On duty, he busted criminals; off duty, he exorcised demons
In 2001 a New York City police officer came out with a book about his longtime avocation — exorcism — to little fanfare. But now that a movie has been made based on that book, the now-retired sergeant is getting some attention.
The New York Times
NEW YORK — The worried woman described the bizarre goings-on at her home in the Bronx, which she suspected was haunted, to the police officer standing before her.
He was off duty, there on his own time. If she was braced for a gentle pat on the shoulder and a brushoff, she was in for a surprise.
“Let me explain your problem,” the officer, Ralph Sarchie, replied. “Your home has been invaded by a demonic spirit, which is causing the phenomena you’ve described. Only a demon can inexplicably move something as heavy as a washing machine or make an object disappear. No human spirit, or ghost, can do that.”
Sarchie, 52, spent 20 years with the New York Police Department, patrolling crime-ridden housing projects and drug-filled neighborhoods in Manhattan and Brooklyn, and he was promoted to sergeant in 2000.
For most of his career, he divided his time between “the Job,” as it is widely called among officers, and what he calls “the Work,” his side pursuit as a demonologist investigating cases of possession and assisting in the performance of exorcisms.
Sarchie wrote a book, “Beware the Night,” with a co-author, Lisa Collier Cool, about encounters like the one above in the Bronx.
It was published in 2001 by St. Martin’s Press, to little fanfare, and he retired in 2004.
But 10 years later, a horror film based on the book, “Deliver Us From Evil,” is set to open July 2, and the countless posters advertising it all over New York announce its source material in bold red letters: “Inspired by the Actual Accounts of an NYPD Sergeant.”
The role of Sarchie, the film’s main character, will be played by Eric Bana (“Munich,” “Hulk”). For Sarchie, a father from Queens who has spent the decade since retirement working security jobs, driving trucks, delivering food to Greek restaurants and for 13 months serving as a police consultant in Iraq, the spotlight is a bit on the bright side.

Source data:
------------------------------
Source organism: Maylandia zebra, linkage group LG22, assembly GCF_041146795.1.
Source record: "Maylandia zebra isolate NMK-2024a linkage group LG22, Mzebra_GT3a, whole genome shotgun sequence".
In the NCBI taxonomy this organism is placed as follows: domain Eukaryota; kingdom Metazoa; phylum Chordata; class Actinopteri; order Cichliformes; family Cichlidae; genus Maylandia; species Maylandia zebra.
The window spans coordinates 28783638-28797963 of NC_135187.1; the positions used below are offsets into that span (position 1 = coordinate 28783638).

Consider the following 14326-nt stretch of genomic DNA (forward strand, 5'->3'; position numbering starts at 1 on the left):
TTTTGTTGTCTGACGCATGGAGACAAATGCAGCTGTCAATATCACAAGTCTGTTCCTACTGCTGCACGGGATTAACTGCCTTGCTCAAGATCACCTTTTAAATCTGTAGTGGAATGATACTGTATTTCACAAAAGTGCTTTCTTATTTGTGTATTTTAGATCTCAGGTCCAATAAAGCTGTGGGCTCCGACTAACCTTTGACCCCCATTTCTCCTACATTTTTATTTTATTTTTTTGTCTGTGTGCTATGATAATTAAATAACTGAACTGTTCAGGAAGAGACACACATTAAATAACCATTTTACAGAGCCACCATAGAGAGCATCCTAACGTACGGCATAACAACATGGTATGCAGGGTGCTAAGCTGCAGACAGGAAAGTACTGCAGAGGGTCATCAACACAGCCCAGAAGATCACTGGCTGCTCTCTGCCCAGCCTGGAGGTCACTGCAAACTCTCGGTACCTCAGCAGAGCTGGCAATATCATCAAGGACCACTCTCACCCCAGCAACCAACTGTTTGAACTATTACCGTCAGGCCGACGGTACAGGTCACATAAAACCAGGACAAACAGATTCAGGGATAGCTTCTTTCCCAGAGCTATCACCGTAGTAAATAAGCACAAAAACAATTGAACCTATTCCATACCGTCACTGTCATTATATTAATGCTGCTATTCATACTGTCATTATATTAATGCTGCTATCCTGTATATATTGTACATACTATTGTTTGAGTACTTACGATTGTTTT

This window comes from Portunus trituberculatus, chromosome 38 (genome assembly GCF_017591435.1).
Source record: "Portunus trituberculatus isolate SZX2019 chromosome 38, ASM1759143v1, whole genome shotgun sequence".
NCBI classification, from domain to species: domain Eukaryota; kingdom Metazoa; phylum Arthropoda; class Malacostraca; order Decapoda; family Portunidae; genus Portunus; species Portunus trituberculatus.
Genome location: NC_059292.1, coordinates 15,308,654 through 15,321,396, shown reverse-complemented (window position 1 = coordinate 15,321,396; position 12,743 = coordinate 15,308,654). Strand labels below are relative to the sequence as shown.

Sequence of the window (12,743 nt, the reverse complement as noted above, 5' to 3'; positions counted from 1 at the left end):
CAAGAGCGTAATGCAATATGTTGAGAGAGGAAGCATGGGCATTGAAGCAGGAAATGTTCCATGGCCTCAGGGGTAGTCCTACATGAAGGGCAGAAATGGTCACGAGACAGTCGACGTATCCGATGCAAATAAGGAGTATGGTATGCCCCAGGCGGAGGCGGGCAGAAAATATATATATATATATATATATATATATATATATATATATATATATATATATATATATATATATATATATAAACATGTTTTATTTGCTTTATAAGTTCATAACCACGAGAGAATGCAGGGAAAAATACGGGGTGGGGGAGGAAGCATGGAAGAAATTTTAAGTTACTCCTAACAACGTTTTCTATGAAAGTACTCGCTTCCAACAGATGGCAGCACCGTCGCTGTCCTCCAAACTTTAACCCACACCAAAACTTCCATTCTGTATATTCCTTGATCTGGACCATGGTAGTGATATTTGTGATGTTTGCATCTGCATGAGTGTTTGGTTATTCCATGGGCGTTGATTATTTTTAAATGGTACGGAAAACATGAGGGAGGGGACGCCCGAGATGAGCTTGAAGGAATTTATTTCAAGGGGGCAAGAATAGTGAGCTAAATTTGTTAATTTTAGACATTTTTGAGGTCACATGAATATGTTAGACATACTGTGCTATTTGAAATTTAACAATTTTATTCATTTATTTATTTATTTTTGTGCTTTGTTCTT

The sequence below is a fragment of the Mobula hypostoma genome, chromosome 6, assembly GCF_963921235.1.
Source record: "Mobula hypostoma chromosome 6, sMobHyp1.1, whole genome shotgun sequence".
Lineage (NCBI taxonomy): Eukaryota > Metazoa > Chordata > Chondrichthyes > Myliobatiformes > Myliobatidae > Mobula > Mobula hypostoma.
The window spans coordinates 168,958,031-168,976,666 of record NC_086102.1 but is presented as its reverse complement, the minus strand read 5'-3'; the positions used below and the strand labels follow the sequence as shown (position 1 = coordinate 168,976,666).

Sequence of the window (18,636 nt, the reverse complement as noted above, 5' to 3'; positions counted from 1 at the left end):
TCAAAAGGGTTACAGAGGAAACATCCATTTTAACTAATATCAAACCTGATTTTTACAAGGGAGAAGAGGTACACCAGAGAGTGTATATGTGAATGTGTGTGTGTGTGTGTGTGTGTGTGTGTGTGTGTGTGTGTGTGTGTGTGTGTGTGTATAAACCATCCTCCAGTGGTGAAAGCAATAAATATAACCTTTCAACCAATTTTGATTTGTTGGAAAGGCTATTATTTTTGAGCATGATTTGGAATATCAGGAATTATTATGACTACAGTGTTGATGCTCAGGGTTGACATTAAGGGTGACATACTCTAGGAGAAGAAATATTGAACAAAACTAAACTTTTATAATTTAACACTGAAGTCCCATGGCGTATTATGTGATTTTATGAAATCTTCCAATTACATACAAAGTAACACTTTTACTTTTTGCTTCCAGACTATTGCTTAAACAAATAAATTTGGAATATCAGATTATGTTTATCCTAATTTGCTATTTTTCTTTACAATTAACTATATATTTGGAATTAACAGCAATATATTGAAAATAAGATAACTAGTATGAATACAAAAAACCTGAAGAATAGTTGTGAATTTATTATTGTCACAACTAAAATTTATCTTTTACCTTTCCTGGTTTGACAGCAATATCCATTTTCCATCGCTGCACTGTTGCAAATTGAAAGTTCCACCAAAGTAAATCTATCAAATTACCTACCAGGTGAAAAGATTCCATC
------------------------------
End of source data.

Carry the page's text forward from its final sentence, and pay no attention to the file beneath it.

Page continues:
“I don’t like all the attention,” he said.
But he said he hoped the film would serve a greater good.
“The devil is real and is very active in your life,” Sarchie said. “Knowing your enemy is a must in order to defeat him.”
He joined the Police Department in 1984. At home, he enjoyed reading ghost stories as much as the next guy, until he discovered the nonfiction accounts of hauntings and the work of Ed and Lorraine Warren, paranormal investigators whose caseload inspired “The Amityville Horror.”
Sarchie began meeting the Warrens at their Connecticut home every Monday, and soon he was accompanying them to meet people who were believed by their loved ones to be possessed by demons.
“I put aside my gun and police badge,” he wrote in his book, “and arm myself with holy water and a relic of the True Cross.”
A typical case among many in the book, in a chapter titled “Werewolf”: “For our safety, Greg agreed to wear a straitjacket. If he hadn’t agreed, I don’t think any of us in the church that day would have wanted to be there, because this was one nasty, dangerous demon.”
When a bishop performing the exorcism splashed him with holy water, Greg broke out of his binds, Sarchie wrote, “stood to his full height, and let out an even more terrifying roar.” But soon it was over, the demon gone.
Film rights to the book were sold in 2003, and Sarchie said he was able to buy a house on Long Island with the windfall, but he did not charge for his paranormal investigations.
Sarchie said he did not engage in exorcisms or demonology on the job, but spoke freely of “the Work” with his fellow officers.
“There were some people who believed it and some people who didn’t,” he said. One of his superior officers, a lieutenant, had a favorite prank.
“He’d call me on the phone in the precinct,” Sarchie said. “He’d rattle the leg irons, like the chains, and go, ‘Woooooo.’ ”
Laugh it up, was his attitude.
“You go home tonight and some of your furniture goes moving around the house on its own, you’re going to call me in a heartbeat,” he would say.
The department never weighed in on what he did on his own time, he said.
“It’s my religious beliefs,” he said.
While he was waiting to meet with a police review board considering his promotion to sergeant, a captain asked him, in colorful language, to perform an exorcism on the bosses.
Laugh it up. Fourteen years later, on Monday, a Manhattan theater presented a private screening of “Deliver Us From Evil” for the Sergeants Benevolent Association.